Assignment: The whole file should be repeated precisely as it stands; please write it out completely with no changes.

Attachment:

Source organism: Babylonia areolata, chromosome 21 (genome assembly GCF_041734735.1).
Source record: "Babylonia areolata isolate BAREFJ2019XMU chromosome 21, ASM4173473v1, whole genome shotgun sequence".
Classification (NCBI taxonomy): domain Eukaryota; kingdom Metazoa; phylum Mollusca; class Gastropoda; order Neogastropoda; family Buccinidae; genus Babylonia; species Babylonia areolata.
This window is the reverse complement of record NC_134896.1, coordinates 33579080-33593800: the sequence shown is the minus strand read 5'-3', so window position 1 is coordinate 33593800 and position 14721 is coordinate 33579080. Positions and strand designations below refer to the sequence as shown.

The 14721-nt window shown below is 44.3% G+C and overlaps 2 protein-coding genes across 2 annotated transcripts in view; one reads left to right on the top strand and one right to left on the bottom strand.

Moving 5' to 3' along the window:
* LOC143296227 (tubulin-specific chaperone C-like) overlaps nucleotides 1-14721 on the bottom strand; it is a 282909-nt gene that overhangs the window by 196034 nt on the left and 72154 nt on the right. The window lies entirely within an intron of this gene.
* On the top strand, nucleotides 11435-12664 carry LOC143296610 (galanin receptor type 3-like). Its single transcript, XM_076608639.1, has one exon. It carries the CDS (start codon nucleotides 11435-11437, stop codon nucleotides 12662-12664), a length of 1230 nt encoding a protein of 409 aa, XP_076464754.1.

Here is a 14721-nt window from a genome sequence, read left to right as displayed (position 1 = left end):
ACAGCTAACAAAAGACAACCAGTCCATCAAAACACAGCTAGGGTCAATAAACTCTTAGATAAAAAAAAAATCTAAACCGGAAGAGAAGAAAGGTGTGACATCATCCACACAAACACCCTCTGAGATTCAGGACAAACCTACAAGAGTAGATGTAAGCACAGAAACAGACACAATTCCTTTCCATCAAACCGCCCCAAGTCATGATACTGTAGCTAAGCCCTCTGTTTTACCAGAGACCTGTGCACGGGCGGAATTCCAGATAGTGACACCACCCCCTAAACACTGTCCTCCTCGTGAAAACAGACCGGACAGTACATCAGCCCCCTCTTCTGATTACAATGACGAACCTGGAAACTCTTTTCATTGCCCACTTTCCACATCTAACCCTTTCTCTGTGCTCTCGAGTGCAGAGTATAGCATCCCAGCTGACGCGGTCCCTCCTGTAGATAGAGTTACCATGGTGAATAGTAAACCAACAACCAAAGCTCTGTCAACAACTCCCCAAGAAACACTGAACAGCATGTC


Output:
Source organism: Babylonia areolata, chromosome 21 (genome assembly GCF_041734735.1).
Source record: "Babylonia areolata isolate BAREFJ2019XMU chromosome 21, ASM4173473v1, whole genome shotgun sequence".
Classification (NCBI taxonomy): domain Eukaryota; kingdom Metazoa; phylum Mollusca; class Gastropoda; order Neogastropoda; family Buccinidae; genus Babylonia; species Babylonia areolata.
This window is the reverse complement of record NC_134896.1, coordinates 33579080-33593800: the sequence shown is the minus strand read 5'-3', so window position 1 is coordinate 33593800 and position 14721 is coordinate 33579080. Positions and strand designations below refer to the sequence as shown.

The 14721-nt window shown below is 44.3% G+C and overlaps 2 protein-coding genes across 2 annotated transcripts in view; one reads left to right on the top strand and one right to left on the bottom strand.

Moving 5' to 3' along the window:
* LOC143296227 (tubulin-specific chaperone C-like) overlaps nucleotides 1-14721 on the bottom strand; it is a 282909-nt gene that overhangs the window by 196034 nt on the left and 72154 nt on the right. The window lies entirely within an intron of this gene.
* On the top strand, nucleotides 11435-12664 carry LOC143296610 (galanin receptor type 3-like). Its single transcript, XM_076608639.1, has one exon. It carries the CDS (start codon nucleotides 11435-11437, stop codon nucleotides 12662-12664), a length of 1230 nt encoding a protein of 409 aa, XP_076464754.1.

Here is a 14721-nt window from a genome sequence, read left to right as displayed (position 1 = left end):
ACAGCTAACAAAAGACAACCAGTCCATCAAAACACAGCTAGGGTCAATAAACTCTTAGATAAAAAAAAAATCTAAACCGGAAGAGAAGAAAGGTGTGACATCATCCACACAAACACCCTCTGAGATTCAGGACAAACCTACAAGAGTAGATGTAAGCACAGAAACAGACACAATTCCTTTCCATCAAACCGCCCCAAGTCATGATACTGTAGCTAAGCCCTCTGTTTTACCAGAGACCTGTGCACGGGCGGAATTCCAGATAGTGACACCACCCCCTAAACACTGTCCTCCTCGTGAAAACAGACCGGACAGTACATCAGCCCCCTCTTCTGATTACAATGACGAACCTGGAAACTCTTTTCATTGCCCACTTTCCACATCTAACCCTTTCTCTGTGCTCTCGAGTGCAGAGTATAGCATCCCAGCTGACGCGGTCCCTCCTGTAGATAGAGTTACCATGGTGAATAGTAAACCAACAACCAAAGCTCTGTCAACAACTCCCCAAGAAACACTGAACAGCATGTC